I Love You (2001)
Also known as the LoveLetter, it infected millions of computers within one night. It arrived in Windows users’ inboxes with the subject line “ILOVEYOU” and the attachment “LOVE-LETTER-FOR-YOU.TXT.VBS.” Upon opening, the attachment sent itself to fifty email addresses in the user’s Windows Address Book and overwrote files with a copy of itself. It also added registry keys in order to initialize upon start-up. By May 13, fifty million infections had been reported and caused an estimated $5.5 billion in damages.
Code Red (2001)
The Code Red worm invaded machines running Windows NT and 2000. It combined the power of all infected machines to attack the White House on a certain date. Days 1 to 19 of its infection were spent searching for and infecting other computers, but days 20 to 27 launched denial of service (DoS) attacks on several fixed IP addresses.
Nimda infected thousands of computers worldwide with five different methods of infecting computers systems and duplicating itself and became one of the most widespread viruses within twenty-two minutes of launching. It is remembered for causing more economic damage than any virus that had gone before it, including both the LoveLetter and Code Red.
Capable of attacking all Windows machines regardless of operating system, it injected itself into a specific process, such as iexplore.exe (Internet Explorer) or msnmsgr.exe (MSN Messenger). It had a built-in firewall bypasser and could turn off some anti-virus programs. A legal version has been released: Spytector. Beast was used primarily to stalk people.
SQL Slammer (2003)
The SQL Slammer launched DoS attacks. It infected most of its 75,000 victims within the first ten minutes of its appearance – a relatively low number, but enough to create significant slowdowns worldwide. In South Korea, the Internet was shut down nationwide. Infected servers bombarded routers, causing them to collapse.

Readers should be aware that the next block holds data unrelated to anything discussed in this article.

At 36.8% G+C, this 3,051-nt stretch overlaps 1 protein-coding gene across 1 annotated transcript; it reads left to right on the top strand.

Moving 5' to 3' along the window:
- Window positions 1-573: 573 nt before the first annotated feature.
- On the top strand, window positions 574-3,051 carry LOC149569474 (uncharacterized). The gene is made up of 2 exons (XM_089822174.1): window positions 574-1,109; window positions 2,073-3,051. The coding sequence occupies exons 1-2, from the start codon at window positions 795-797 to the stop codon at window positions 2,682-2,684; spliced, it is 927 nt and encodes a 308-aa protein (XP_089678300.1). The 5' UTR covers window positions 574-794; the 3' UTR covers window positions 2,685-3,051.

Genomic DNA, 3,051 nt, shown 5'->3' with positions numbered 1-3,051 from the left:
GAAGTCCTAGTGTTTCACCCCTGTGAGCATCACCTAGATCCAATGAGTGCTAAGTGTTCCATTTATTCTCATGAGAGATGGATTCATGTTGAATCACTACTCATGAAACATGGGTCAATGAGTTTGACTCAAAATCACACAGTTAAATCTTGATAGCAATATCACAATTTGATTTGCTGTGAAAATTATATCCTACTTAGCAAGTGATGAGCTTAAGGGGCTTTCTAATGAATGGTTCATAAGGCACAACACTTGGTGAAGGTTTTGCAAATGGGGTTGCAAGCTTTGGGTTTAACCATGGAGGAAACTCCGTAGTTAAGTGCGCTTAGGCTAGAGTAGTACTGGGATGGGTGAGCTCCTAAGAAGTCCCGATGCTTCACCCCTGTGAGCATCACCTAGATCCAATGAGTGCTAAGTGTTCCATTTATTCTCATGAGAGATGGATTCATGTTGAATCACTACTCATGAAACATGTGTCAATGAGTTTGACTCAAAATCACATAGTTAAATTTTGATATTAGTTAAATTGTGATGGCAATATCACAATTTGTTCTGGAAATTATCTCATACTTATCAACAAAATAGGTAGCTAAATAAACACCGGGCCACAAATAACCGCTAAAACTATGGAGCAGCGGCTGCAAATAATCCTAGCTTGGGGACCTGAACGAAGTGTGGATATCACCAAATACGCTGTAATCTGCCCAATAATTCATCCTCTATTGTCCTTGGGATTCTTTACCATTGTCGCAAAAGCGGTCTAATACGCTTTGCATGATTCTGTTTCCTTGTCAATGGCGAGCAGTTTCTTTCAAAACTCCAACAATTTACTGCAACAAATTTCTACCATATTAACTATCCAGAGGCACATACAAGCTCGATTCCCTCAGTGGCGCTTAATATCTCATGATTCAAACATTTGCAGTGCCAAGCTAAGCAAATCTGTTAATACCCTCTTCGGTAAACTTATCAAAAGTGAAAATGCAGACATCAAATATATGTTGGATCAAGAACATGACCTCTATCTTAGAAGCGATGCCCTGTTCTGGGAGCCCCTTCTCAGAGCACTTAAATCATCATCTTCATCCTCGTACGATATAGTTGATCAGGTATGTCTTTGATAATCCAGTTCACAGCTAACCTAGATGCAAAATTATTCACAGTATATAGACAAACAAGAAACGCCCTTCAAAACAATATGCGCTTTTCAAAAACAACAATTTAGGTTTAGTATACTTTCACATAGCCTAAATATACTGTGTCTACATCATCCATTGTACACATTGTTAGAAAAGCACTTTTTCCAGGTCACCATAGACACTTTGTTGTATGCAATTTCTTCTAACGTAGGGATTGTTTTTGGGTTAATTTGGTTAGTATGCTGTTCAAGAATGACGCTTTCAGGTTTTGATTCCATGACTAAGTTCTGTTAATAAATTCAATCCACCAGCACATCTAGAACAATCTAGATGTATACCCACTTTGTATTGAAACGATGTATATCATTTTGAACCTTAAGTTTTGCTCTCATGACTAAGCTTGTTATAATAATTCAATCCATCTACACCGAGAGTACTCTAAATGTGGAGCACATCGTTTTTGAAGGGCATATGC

Sent as an email attachment, the Sober worm had to be unpacked and run by the user. Upon execution, Sober would add itself to the registry to ensure activation on start-up. It emails itself to addresses stored on the user’s computer. It is also able to deactivate some anti-virus programs.
Santy is the first known webworm, using Google to spread itself through the Internet. It attacked approximately 40,000 websites, holding the worldwide record of spreading globally within three hours of its release. It defaced writeable files of websites. Since then, Google has blocked Santy queries, effectively halting its spread.
Storm Worm (2007)
Storm Worm attacked mostly European and American computers, spreading through email messages with a variety of subject lines. It had eight waves of attack and as of 2007 is accountable for 8% of all malware infections.
Torpig circumvents anti-virus programs to steal accounts and passwords as well as allow the programmer full access of the machine. As of 2008, it has stolen approximately 500,000 online bank accounts, card numbers, and more.
Downadup /Conficker (2008)
Suspected to have over 7 million computers worldwide in its control, Downadup – also known as Conficker – was successful in spreading across the Web. The most heavily hit countries were Brazil, China, and Russia. The worm would update itself as it spread, each variant installing different malware and running various programs.